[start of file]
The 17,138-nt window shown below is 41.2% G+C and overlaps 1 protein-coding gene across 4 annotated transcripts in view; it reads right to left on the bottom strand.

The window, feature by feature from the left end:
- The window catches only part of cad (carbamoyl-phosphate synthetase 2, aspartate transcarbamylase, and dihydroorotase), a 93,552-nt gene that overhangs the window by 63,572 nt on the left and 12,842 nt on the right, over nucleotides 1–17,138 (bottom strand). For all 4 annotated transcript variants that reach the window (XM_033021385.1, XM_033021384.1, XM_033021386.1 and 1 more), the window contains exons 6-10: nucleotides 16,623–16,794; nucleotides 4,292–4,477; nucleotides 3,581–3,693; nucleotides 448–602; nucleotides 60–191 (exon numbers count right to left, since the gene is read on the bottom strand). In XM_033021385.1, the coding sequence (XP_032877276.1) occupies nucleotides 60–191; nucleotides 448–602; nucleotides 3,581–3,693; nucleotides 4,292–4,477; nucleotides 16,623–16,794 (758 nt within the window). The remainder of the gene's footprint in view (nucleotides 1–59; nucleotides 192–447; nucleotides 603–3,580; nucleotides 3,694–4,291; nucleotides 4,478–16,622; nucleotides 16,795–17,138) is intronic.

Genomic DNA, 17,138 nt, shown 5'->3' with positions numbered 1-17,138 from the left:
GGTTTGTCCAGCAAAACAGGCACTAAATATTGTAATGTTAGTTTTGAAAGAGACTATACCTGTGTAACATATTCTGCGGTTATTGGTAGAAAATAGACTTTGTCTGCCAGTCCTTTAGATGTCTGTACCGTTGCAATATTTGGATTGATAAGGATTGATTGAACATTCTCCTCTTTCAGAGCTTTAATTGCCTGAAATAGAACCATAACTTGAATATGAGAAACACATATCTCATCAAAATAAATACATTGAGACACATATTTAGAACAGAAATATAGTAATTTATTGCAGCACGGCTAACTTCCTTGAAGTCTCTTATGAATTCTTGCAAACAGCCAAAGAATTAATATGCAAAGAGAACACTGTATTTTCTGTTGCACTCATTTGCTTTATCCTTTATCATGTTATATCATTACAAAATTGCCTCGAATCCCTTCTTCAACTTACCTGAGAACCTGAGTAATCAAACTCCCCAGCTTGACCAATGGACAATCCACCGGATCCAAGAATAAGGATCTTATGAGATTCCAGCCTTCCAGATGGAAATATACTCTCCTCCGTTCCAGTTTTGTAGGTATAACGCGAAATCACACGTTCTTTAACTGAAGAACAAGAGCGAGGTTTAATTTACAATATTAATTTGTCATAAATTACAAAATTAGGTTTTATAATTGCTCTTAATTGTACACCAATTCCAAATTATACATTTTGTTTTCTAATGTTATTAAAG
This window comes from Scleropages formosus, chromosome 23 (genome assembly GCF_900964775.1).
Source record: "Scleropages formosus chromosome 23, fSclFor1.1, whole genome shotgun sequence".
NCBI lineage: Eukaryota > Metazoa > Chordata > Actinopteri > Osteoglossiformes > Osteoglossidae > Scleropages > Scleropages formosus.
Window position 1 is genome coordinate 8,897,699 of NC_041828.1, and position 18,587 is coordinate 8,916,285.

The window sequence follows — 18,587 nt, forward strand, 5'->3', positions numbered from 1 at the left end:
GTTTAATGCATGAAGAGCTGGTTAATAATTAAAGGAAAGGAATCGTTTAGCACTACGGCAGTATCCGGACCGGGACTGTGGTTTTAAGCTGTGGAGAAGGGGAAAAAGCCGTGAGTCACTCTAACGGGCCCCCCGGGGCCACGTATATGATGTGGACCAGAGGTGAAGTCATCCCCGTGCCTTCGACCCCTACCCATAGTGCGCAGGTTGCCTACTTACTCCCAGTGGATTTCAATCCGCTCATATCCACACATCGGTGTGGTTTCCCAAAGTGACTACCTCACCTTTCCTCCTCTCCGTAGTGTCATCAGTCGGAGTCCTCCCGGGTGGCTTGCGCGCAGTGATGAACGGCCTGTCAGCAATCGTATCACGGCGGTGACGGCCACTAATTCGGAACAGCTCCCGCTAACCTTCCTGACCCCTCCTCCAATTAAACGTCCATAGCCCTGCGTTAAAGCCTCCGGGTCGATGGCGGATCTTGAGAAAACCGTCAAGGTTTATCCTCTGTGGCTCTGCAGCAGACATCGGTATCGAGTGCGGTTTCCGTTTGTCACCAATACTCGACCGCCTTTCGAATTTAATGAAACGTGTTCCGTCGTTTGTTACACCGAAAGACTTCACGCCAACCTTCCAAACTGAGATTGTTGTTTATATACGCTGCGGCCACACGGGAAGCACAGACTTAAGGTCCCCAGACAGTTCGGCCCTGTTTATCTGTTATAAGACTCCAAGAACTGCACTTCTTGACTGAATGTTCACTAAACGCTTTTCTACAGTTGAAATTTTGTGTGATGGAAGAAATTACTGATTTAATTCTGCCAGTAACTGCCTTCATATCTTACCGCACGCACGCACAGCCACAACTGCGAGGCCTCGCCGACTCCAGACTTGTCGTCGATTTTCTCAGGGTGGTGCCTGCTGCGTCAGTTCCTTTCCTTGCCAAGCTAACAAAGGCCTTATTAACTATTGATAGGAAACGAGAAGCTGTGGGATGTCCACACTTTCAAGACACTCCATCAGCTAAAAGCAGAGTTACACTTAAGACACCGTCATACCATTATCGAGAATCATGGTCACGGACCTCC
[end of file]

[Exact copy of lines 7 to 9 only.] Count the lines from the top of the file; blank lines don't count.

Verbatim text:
Source record: "Scleropages formosus chromosome 23, fSclFor1.1, whole genome shotgun sequence".
NCBI lineage: Eukaryota > Metazoa > Chordata > Actinopteri > Osteoglossiformes > Osteoglossidae > Scleropages > Scleropages formosus.
Window position 1 is genome coordinate 8,897,699 of NC_041828.1, and position 18,587 is coordinate 8,916,285.